Decision 2013: H-Rod or Romero

I may be among some of the last people on this planet who still believe in
Henry Rodriguez, but I still believe in Henry Rodriguez. Anyone that has
watched him pitch over the last two seasons has seen the flashes of brilliance
like the time he was so dominant David Ross bunted with two strikes and two
outs, or the time he made the Reds look foolish in route to getting a save on
just 10 pitches. But it cannot be denied that Henry Rodriguez has pitched
poorly this spring. He has walked ten batters and struck out only seven in 8 2/3
innings pitched against talent that Baseball Reference ranks around the AA
level.

From the looks of things the Nationals
are more than likely going to start Henry Rodriguez on the DL. He hasn’t gotten
it together in a number of days and has pitched like the strike zone is a
mystery worthy of Hercule Poirot. He could use the time in extended spring or
AA to find even a modicum of command, because even in a mop-up role a 10.4 BB/9
is going to turn a blowout into either a bigger blowout or a close game, and it
could end up that the other Nationals relievers can’t put out the fire that
Henry Rodriguez is going to start.

The fact that Henry Rodriguez hasn’t
pitched well enough to earn a job on the Opening Day roster doesn’t mean JC
Romero should. Romero has pitched only two innings walking one and striking out
one, but for his career command has been as much a mystery for him as it has
Henry Rodriguez. Romero’s career BB/9 of 5.1 is only slightly better than
Rodriguez’s of 5.8, and Romero doesn’t have the benefit of being able to miss
bats as his career K/9 is only 7.2. What Romero can do is pitch to lefties, but
if it comes down to it with the game on the line it would still be better to
have Mattheus, Stammen, Clippard, Storen, or Soriano in there against Joey
Votto, Jason Heyward, or Chase Utley. 

Romero in recent seasons has not been a
good pitcher. His ERA in 36 2/3 innings over his last two seasons at the major
league level is 5.65 and he has spent time in the majors with the Phillies,
Rockies, Cardinals, and Orioles as well as part of the Nationals, Yankees, and
Indians minor league systems. No team has been interested in keeping Romero for
longer than the 16 1/3 innings he pitched for the Phillies in 2011. JC Romero
has had very limited success at getting outs at the major and minor league
levels over the last couple seasons. This is not the pitcher the Nationals need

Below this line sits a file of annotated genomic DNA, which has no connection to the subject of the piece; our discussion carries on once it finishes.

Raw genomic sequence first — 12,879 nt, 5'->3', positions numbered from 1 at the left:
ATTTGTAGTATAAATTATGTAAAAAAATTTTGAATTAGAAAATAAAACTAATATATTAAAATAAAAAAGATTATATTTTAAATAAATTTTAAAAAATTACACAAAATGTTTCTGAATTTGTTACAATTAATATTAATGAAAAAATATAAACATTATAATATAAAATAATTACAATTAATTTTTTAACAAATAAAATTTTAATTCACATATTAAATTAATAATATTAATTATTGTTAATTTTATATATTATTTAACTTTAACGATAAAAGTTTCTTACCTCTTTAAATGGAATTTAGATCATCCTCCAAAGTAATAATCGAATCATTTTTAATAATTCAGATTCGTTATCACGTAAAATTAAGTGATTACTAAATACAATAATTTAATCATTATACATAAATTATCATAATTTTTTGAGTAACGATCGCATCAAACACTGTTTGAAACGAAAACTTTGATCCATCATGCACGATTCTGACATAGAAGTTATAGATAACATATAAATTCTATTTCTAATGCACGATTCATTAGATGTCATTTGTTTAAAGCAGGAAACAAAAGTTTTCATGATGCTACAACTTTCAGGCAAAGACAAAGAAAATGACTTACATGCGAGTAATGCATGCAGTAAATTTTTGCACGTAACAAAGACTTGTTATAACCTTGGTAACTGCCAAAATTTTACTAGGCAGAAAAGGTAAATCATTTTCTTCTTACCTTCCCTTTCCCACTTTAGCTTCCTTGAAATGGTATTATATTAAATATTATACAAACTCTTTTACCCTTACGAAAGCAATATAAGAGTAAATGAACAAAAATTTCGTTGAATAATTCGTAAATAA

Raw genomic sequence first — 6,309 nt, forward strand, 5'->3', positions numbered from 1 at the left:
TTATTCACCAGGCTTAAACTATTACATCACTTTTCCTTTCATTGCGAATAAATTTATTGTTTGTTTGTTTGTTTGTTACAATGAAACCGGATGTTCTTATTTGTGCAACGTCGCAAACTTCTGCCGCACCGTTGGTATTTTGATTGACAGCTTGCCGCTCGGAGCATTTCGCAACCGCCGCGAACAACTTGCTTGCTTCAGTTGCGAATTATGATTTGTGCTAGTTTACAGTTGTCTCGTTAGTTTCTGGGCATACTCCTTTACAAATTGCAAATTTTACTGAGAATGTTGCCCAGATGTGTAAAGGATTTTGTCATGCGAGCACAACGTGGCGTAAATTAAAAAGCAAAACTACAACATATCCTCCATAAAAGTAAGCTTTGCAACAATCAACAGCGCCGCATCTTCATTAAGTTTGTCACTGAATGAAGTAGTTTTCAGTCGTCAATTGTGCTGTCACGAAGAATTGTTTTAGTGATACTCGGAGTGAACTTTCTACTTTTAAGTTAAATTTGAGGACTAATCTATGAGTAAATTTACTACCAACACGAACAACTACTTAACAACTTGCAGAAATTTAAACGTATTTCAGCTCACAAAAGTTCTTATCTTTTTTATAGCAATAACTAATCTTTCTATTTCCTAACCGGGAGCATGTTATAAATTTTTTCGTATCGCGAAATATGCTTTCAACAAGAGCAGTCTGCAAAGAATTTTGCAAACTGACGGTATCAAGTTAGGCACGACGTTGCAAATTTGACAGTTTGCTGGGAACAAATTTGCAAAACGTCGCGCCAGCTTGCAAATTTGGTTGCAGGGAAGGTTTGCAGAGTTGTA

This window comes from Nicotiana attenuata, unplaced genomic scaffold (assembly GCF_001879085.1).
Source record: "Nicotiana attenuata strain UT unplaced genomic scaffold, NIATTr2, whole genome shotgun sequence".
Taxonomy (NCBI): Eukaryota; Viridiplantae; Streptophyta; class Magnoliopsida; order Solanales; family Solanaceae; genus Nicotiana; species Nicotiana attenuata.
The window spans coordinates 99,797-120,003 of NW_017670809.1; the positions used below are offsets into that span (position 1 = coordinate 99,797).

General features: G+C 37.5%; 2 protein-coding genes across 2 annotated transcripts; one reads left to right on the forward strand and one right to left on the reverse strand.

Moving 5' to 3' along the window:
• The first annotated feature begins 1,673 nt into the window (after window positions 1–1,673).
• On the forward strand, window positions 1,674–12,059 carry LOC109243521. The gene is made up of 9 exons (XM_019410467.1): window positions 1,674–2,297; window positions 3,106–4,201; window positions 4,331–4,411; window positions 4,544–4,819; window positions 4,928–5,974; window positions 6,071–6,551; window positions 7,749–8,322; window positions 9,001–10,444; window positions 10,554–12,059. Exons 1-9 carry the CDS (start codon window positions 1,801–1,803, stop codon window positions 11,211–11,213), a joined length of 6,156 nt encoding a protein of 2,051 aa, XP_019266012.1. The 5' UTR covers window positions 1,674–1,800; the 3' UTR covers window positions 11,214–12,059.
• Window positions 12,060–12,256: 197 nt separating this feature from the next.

to replace Henry Rodriguez. 

This means we’ve reached a cross roads.
Henry Rodriguez hasn’t shown he is ready for the start of the major league
season and the guy the Nats have remaining in camp has all but proven he is no
longer a major league pitcher. The answer to this is simple. Henry Rodriguez
should start the season on the DL, and JC Romero should not come north with the
team. The player that deserves the final roster spot is a newly made reliever
and by seasons end will be in the Nationals bullpen. Some may question if he is
ready but he was in Nats camp early in Spring Training and in 8 innings pitched
against the same level of competition that both Henry Rodriguez and JC Romero
faced put up a 1.13 ERA, 9.0 K/9, and most importantly a 2.3 BB/9. Eight
innings is an extremely small sample size, but over 48 appearances and 73
innings pitched this pitcher in his first full season as a reliever had a 2.71
ERA with a 9.1 K/9 and 2.5 BB/9.

This pitcher is Nationals prospect Erik
Davis and he is more deserving of being the Nats 25th man on the roster than
either Henry Rodriguez or JC Romero. He is another right hander, but he is a
talented right hander, and a talented right handed pitching prospect should be
able to beat out an untalented left handed LOOGY. The big thing about Erik
Davis is that in 48 appearances he pitched 73 innings. That is an average of
1.5 innings pitched an appearance. The only two Nationals relievers that came
close to that in 2012 were Craig Stammen and Tom Gorzelanny. With Stammen
moving up in the pecking order from long reliever Davis could slide into that
vacated spot, pitch in low pressure innings, and give the Nationals a stronger
and deeper bullpen than either Henry Rodriguez or JC Romero are capable of
doing right now.

Erik Davis is the future of the
Nationals bullpen, and while he was sent out from camp a while ago he pitched
against no less competition than Henry Rodriguez or JC Romero have, and
outperformed both. He also has a track record of excellent control and
strikeout stuff in the minor leagues. Erik Davis is the future of the Nationals
bullpen. He offers higher upside than JC Romero and better production than
Henry Rodriguez, and if the Nats are trying to pick their seven best relievers
for Opening Day then Erik Davis is the seventh.

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3 comments

  1. Or they could go with a 6 man bullpen and bring someone like Eury Perez north to Pinch run. Not likely, but hell the 7th reliever might not see action till may.

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